The Wege House, on the shores of Northern Lake Michigan, is a collaboration between architect David Hanawalt and “sonic installation artist,” Bill Close. Within the house are “musical experiences,” in which the living spaces act as structure, bridge and resonator for giant stringed instruments. Visitors are literally standing inside an instrument as it is played, with the sound resonating through the entire house. The architectural-scale instruments, which are all string-based, are made possible by Bill Close, who developed long string technologies consisting of custom made brass wire and piano wire. However, don’t think of just walking in and strumming the house. (That’s a sentence I never thought I’d say) These strings aren’t for amateurs. To play the house, “first a player puts on a cotton glove that has rosin powder on the fingers… Two fingers lightly pinch the string and run along. This action creates a compression wave within the material of the string. The fingers push the vibration along in a similar manner that one might create tone by running their finger around the edge of a glass. The action produces tones akin to cello or viola.”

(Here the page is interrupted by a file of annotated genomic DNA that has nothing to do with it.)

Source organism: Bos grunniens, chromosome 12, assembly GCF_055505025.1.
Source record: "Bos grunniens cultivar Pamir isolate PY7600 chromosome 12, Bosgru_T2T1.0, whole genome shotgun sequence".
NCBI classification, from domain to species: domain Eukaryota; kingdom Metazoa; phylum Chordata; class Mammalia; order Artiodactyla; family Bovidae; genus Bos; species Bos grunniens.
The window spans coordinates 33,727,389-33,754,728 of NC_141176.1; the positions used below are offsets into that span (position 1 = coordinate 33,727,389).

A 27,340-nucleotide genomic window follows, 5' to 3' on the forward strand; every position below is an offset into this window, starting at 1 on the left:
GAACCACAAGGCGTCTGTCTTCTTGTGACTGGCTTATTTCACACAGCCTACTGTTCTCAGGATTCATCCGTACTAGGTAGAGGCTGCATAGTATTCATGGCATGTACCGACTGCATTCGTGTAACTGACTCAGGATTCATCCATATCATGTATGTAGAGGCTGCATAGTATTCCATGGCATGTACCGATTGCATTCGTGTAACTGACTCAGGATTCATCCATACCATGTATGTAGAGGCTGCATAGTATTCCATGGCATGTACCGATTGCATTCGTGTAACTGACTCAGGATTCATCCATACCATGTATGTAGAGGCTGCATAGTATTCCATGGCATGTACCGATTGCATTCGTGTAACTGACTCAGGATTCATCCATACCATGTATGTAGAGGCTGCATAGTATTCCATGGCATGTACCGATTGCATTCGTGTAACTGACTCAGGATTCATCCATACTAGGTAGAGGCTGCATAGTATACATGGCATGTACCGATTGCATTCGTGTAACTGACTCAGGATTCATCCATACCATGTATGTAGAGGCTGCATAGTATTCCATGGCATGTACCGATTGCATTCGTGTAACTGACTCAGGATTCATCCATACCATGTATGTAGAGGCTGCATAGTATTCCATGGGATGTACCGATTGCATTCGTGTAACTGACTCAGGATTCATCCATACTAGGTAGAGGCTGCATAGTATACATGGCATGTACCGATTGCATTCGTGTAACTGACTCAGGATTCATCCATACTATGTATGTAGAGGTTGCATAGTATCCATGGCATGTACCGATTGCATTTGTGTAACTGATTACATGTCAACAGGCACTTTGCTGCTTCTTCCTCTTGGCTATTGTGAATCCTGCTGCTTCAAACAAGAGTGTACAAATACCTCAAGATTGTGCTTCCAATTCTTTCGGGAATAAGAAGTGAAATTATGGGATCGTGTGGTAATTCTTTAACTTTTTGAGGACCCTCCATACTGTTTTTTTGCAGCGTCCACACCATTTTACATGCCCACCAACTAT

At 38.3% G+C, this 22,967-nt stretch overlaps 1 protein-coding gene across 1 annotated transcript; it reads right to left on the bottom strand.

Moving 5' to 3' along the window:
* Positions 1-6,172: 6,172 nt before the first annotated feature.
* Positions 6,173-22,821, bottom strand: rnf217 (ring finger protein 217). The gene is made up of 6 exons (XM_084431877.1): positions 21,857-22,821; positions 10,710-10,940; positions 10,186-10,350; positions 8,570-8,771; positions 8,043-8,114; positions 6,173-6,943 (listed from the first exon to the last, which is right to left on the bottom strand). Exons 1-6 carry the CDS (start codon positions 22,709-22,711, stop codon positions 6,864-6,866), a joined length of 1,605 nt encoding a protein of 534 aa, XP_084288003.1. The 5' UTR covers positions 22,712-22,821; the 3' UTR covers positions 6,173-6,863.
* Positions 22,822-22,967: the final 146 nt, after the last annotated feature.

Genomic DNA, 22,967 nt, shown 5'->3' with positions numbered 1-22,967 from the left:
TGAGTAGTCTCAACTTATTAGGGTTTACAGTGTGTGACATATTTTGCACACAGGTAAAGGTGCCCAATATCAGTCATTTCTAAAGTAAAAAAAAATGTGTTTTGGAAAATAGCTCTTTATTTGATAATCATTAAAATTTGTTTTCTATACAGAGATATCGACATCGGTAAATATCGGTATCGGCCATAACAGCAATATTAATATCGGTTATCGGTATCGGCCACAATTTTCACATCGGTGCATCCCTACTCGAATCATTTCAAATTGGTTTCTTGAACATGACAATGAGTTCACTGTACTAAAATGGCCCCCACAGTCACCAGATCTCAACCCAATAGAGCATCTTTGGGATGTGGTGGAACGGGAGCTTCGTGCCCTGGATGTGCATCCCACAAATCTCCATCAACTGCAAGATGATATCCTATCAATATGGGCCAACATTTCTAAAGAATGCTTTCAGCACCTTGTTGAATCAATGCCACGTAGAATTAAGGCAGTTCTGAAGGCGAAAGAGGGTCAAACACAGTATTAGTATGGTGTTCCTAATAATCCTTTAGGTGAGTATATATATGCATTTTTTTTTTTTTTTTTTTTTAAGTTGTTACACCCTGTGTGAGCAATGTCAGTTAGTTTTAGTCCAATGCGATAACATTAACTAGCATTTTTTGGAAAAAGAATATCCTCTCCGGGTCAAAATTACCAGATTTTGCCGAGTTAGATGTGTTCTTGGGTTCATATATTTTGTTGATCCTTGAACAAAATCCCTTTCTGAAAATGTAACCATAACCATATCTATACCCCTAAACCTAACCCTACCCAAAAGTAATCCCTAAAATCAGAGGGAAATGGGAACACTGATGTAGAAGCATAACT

I’m just waiting for someone to get stoned and try to play “Freebird” on this thing.
For more information, including sound samples played in/on the house, visit The Symphonic House website